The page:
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Serin Murray is still determined to get her third
world title in three different weight divisions after loosing a hard-fought
contest against experienced UK fighter Ruth Ashdown last week at Newcastle
However she may have to wait for a different opponent.
Ashdown is renowned as one of the best kickboxers in the world and Murray would love a rematch but the logistics of such a fight might be difficult. It can be costly either to bring an international fighter to Australia or to travel globally on limited resources seeking bouts.
“I think that may have been the only opportunity [to fight Ashdown]… it was an expensive little exercise but definitely worth it,” Murray says.
“She was definitely a world class fighter… “I’m not ashamed of losing to her.”
It is long time since Murray lost a fight and that was initially hard to deal
“I always say you learn much more from a loss than a win,” she says.
Ashdown (now 31–4–0) was a busier fighter during the bout dominating with hand combinations and was stronger in clinches, closing with strong knees.
Murray (now 30–5–0) looked good on occasions with her great head push kicks sending her opponent’s head back every time. Unfortunately she couldn’t maintain consistency through the rounds, despite looking very fit.
Round 4 was crucial for Murray when she got backed onto the ropes, and received a number of well-executed knees to her stomach. She looked hurt and referee Mick Pedavoli put a mandatory 8 count on the Newcastle fighter.
Ashdown felt she might be able finish the contest there, and put the pressure on, but it was too close to the end of the round.
Murray came back in the final round knowing she needed to be very strong to convince the judges. She attacked Ashdown at will, using her reach and great kicking skills.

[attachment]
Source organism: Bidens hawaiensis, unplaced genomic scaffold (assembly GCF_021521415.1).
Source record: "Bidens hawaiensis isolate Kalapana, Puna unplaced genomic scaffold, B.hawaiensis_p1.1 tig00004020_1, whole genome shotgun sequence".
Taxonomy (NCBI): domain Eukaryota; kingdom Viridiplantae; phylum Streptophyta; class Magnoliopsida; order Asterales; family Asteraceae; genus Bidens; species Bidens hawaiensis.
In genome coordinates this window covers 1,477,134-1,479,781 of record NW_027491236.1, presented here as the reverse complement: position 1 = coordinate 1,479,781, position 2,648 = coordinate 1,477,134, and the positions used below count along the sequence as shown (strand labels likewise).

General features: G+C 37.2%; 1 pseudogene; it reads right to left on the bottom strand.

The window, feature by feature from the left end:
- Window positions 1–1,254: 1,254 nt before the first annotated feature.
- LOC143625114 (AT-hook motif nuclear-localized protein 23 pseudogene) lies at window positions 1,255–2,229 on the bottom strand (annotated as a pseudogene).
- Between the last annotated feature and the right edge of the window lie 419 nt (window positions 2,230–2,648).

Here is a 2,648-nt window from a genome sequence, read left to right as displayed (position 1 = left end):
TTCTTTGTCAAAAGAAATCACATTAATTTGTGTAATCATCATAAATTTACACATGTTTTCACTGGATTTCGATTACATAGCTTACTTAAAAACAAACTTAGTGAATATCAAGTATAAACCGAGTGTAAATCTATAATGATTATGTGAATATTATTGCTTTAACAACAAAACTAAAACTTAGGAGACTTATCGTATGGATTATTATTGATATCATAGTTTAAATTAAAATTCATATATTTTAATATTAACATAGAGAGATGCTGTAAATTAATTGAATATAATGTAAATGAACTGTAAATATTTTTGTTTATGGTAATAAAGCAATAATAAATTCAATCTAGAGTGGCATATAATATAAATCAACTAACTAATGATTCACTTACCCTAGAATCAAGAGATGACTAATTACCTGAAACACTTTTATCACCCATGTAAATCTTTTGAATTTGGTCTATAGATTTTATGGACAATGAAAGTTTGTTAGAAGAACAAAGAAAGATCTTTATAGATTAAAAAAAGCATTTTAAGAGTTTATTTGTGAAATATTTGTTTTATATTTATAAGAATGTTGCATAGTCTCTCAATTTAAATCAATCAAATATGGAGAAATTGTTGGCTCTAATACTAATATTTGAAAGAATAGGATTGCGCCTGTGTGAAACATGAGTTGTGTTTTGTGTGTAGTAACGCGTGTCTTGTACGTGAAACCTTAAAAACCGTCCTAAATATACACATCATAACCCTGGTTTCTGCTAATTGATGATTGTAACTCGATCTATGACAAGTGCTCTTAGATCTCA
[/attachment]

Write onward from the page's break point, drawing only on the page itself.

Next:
Unfortunately it wasn’t enough and she lost on all judges’ cards by very small margin.
Even though her trainer Rob Murdoch sr. said she had a stomach bug she said in her speech “ No excuses. I just lost to a better fighter.”
“It is too hard to win three world titles in three weight divisions and no wonder no one has done it before” Murdoch sr. said after the fight.
Also on the night Rob Murdoch jr. –trained Matt Cashmore from Wyong was up against Ricky Campbell from New Zealand for a Full Thai Rules (FTR) bout of 5×3 min.
The first round was fought in clinches, and elbows from both parties were flying straight from the opening bell. Cashmore managed to get more control in round 2 and threw his opponent down to the canvas on a few occasions. He started to open up and by the end of the round connected with a spinning elbow.
Round 3 was again fought in close range and saw many exchanges of elbows. Cashmore was getting on top but was getting frustrated that he couldn’t get into a more comfortable distance to execute cleaner shots.
Both fighters were trying to slice each other up with sharp elbows. Cashmore started putting more pressure on in the later rounds and was getting well ahead. By then Campbell was showing some wear, spending more time backed up on the ropes.
During the last 10 seconds of the last round the Australian fighter went all in, dislodging his opponents mouth guard with an elbow.
It was a very untidy fight for the audience but sometimes one needs to fight to their opponent’s style.
A well-deserved unanimous victory went to Matt Cashmore.
One of the shortest fights of the evening was between Matthew Sullivan and Kalon Milne. It took only one explosive high kick to send Milne down between the ropes.
The well-timed kick ended the fight right there.
Watch out for this fighter in future.
Tomas Vysokai and Penny Pryor
Photos by Hakan Saglam
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